THURSDAY, 15 OCTOBER 2015
My chapter contribution for the book A Nation Awakes: Frontline Reflections (Published in 2011 after the Singapore General Election in May and Presidential Election in August)
Let’s Run the Race Together
by Fahmi Rais
I do not speak for the Malay community but 23 years of involvement and leadership in various self-help and grassroot organisations provide me with a good understanding of the pulse of the near 15% Malay/Muslim community in Singapore .
“The Sultan is always right”
Traditionally the Malays see themselves as loyalists, following the sacred concept of ‘kesetiaan pada Raja dan Negara’ (unquestionable loyalty to king and country) inherited from the good old ‘Sultan is always right’ days. That being the case, it is not rocket science to understand why the Malays easily accept authority without question, and even blindly at times.
The mainstream Malays have, since independence, threw their lot with the ruling party. This is despite the fact that certain government policies have been contentious and unfavourable to the community. But the absence of an alternative leadership compels the community to accept its fate. The Malay MPs have all along been giving the assurances to the community that the government is doing their best to ensure that no community is left behind. But the grim reality is the community is behind all others in almost every sphere – economic, business, leadership in the public sector and administrative service, education, etc. It is one thing not to be at the forefront of progress, it is another to take the lion’s share of some of the social ills that perennially afflict the nation, such as drug addiction, divorce rates and lower income woes. Without a doubt the Malays have come some way since separation from Malaysia, and there have been notable achievements in tested and new areas. But it seems that for every step taken forward, the other races have made two quicker steps in the same direction.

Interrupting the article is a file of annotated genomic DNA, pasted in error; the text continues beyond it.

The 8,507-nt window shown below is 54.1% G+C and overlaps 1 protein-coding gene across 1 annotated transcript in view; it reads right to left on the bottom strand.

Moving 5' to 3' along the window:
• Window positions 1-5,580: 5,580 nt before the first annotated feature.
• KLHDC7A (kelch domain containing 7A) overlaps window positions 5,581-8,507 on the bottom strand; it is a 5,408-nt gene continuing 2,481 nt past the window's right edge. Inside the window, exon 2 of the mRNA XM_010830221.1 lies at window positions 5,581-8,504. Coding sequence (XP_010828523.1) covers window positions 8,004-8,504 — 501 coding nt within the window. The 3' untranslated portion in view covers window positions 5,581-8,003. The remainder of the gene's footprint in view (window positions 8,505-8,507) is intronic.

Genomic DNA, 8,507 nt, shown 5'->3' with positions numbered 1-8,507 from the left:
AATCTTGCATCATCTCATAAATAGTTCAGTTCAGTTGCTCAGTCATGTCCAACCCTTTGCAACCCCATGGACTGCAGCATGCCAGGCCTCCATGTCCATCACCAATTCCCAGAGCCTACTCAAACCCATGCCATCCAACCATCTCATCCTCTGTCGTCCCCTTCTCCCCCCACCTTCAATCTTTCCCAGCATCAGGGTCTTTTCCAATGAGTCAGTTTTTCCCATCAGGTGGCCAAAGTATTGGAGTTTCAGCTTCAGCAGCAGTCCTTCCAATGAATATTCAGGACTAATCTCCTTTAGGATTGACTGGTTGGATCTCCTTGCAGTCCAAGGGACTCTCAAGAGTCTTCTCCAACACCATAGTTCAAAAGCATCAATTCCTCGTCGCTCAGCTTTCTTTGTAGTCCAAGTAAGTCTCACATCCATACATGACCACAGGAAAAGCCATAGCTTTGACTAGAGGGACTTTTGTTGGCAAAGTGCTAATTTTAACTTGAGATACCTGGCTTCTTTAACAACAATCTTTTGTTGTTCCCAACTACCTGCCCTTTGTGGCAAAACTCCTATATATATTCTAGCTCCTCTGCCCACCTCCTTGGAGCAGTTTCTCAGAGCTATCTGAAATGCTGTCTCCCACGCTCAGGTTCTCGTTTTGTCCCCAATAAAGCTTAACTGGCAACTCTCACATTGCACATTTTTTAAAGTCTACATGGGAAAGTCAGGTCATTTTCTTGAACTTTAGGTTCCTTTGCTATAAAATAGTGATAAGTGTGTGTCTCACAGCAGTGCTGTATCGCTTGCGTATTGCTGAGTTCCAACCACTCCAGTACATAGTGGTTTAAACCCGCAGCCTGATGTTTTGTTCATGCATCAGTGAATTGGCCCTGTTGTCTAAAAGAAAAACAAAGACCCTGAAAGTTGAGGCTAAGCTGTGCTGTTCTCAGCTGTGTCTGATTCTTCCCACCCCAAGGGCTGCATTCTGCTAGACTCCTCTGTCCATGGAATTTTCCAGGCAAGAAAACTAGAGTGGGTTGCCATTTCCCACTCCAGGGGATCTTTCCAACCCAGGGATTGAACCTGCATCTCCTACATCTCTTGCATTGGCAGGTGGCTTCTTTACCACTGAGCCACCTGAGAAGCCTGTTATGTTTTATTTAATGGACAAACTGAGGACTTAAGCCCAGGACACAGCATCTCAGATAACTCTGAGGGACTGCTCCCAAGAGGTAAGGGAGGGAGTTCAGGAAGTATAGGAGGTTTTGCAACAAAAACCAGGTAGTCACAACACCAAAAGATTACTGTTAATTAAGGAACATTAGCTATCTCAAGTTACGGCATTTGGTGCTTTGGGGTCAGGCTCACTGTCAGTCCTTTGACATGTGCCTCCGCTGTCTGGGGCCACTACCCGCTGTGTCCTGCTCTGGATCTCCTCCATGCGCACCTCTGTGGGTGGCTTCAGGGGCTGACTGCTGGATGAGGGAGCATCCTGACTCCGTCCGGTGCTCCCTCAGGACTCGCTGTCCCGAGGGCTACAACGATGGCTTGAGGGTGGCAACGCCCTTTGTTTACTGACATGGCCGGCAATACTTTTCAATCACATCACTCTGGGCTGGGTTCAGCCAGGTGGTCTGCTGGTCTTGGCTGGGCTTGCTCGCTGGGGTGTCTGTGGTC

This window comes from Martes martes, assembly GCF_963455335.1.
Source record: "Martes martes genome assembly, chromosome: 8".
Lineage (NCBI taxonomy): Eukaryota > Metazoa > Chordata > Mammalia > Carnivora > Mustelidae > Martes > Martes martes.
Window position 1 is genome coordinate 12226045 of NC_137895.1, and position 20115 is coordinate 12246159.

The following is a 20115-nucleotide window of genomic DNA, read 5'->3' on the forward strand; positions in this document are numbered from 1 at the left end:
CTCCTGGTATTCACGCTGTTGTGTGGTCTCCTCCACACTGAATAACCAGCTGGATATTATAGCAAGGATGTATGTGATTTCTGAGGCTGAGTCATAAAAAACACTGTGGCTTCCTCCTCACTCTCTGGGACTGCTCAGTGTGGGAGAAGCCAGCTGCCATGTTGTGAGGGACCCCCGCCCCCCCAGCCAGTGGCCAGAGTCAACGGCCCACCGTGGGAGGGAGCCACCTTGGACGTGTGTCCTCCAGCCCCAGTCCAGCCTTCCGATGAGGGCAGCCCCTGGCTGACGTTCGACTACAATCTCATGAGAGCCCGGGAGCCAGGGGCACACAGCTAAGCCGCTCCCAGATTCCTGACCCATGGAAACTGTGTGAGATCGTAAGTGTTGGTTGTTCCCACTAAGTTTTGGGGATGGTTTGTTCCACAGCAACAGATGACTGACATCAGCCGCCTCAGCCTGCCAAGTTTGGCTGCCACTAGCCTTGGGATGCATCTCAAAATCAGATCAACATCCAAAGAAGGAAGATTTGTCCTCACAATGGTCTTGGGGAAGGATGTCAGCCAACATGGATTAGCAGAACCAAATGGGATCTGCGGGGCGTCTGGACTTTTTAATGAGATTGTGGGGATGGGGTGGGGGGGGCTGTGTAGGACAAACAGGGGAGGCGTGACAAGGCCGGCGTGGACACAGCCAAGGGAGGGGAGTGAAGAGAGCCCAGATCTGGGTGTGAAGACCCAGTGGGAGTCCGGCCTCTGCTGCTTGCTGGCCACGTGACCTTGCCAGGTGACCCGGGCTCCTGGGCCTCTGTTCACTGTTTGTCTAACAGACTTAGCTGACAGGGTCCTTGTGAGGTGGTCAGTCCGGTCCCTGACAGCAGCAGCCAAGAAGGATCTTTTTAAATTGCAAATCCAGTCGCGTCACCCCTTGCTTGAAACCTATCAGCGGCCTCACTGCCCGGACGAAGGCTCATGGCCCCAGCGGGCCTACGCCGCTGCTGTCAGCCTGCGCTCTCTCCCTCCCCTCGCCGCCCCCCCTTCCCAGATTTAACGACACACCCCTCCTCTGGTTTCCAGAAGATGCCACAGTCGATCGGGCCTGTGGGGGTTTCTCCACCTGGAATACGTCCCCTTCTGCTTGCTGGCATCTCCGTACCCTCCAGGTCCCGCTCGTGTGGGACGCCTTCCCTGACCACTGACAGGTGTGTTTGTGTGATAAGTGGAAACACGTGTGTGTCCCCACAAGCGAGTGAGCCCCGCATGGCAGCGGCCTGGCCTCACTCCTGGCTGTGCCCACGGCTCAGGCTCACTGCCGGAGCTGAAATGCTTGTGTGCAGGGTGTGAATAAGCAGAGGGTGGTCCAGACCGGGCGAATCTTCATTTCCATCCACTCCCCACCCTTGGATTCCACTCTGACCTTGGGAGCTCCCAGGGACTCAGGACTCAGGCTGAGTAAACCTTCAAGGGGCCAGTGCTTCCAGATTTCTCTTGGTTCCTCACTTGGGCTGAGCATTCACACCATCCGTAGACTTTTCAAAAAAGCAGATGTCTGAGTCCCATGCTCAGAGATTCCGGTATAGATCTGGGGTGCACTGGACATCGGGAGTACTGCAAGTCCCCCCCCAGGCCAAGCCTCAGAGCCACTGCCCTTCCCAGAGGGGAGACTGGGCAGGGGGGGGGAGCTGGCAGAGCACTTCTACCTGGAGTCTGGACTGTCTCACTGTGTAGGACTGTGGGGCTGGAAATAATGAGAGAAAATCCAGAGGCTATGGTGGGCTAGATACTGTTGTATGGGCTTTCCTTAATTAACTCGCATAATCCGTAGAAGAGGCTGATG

Today we have over two dozen community organisations trying hard to resolve these issues, but the headway made is like what you get when fighting wildfires or the haze. The problems keep coming back and, sometimes, more profoundly each time. Much of the community has now realised that only strong political will can bring its position to be on par with the rest. This was somewhat manifested in the last general election (GE), and I was glad that I played a part in the change that has gained momentum, albeit in a small role at it.
A weary and tired community